On Thursday evening at the El Capitan Theatre in Hollywood, Disney hosted the premiere of four short films and two live performances created by Young Storytellers student writers and Tongal filmmakers.
Disney, Young Storytellers and Tongal partnered up to help middle-school children enhance their creative-writing skills through this project. Part of a series aptly named Warrior Stories, these films portrayed some of the children’s real-life struggles, as well as more imaginative pieces.
In January, six students received a sneak preview of A Wrinkle in Time, after which they wrote their own three-page original scripts with the help of their mentors. Tongal, a video-production service, then selected directors to turn the scripts into short films. Disney’s A Wrinkle in Time, which will be released on March 9, tells the story of Meg Murry and her brother, who travel to a dangerous planet to search for their missing scientist father.
Before Thursday’s presentation, representatives of the three companies — Andre Fonseca, head of digital marketing for Walt Disney Studios; Bill Thompson, executive director of Young Storytellers; and Erin Fredman, Tongal’s vp branded entertainment — took the stage. Fonseca said the children’s scripts “embody the spirit of the film A Wrinkle in Time.”
With casts including actors such as Cassie Glow, Dave LaChance and Gracy Samuel, the films were brought to life. Furthermore, Tongal filmmakers did their best to bring the children’s ideas to fruition, even traveling to Pittsburgh to shoot a scene at the University of Pittsburgh’s Cathedral of Learning to make a story’s setting come to life.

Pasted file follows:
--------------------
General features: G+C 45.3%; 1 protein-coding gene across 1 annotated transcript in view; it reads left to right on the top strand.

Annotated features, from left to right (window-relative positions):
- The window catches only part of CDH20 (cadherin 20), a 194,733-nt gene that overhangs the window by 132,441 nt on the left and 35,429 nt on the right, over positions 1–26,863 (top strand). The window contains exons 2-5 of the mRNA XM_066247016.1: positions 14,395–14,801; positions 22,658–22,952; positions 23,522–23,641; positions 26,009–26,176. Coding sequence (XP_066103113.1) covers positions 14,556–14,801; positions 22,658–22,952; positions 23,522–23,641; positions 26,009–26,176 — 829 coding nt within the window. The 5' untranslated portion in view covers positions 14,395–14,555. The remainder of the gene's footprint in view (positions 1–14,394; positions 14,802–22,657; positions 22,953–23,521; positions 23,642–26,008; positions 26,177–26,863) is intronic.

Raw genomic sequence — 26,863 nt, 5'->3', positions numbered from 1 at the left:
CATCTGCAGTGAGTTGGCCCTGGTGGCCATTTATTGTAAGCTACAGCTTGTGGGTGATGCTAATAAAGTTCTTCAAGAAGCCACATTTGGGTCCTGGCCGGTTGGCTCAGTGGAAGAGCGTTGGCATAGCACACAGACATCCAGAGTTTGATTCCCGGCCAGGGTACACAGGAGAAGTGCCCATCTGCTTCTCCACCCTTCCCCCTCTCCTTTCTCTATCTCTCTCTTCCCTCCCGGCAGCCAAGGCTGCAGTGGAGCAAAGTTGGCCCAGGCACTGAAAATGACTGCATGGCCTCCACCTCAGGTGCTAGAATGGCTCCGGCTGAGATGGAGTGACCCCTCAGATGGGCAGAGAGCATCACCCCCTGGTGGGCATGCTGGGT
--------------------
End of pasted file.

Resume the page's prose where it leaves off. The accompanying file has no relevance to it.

The scripts also engaged the audience, inducing numerous rounds of applause. Joan Moreno’s animated short film, The Ultimate Yintegration, featured a world split into two halves of black and white, like a yin-yang symbol. LaChance said at the end, “Our world is no longer two halves, but one whole” — condensing a complex message of equality into a simple story.
“Joan’s like a faucet of creative storytelling and jokes and goofiness,” Moreno’s mentor, Brian Lynch, joked. “In fact, I’m surprised that he’s been quiet so far [onstage].”
Breanna Asondoh’s To Fix Time, directed by Andy Kelemen, was a live-action short film featuring sock puppets as the three main characters, who transform a perfectly uniform world into dissimilar imperfection. “You don’t have to be perfect, and, sometimes, weird can be perfect,” Asondoh said with a smile.
Andrew Espinoza’s Matron was an animated short film in the style of an action comic, while Patricia Garcia’s Strange Beverly was a live-action short film about being different from the crowd.
The event also included two live performances, which were just as engaging as the short films. Ever Huerta’s Watertopia featured sea creatures trying to melt an iceberg, while Xiomara Diaz’s A Journey to Self Love focused on the real-life struggles of being bullied.
Diaz said she was inspired by A Wrinkle in Time’s portrayal of uniqueness in every world. “There was darkness and there was light, and there was a little bit of both,” she said. Diaz had been bullied as a child, so she could relate to Meg’s character in the Disney film. “This story is about that you don’t have to fit in, you don’t have to be perfect because if you’re unique, you’re irreplaceable,” she said confidently, immediately evoking the audience’s applause.
To conclude, A Wrinkle in Time helmer Ava DuVernay appeared in a video message to express her admiration for the young storytellers’ short films. She also invited the children and the Tongal filmmakers to the world premiere of A Wrinkle in Time on Feb. 26.
“I think the scripts are extraordinary efforts to capture the look, the feel, the imagination, the intention behind A Wrinkle in Time,” she said. “I’m so grateful [the kids] joined us on this journey, and I’m really proud of [them].”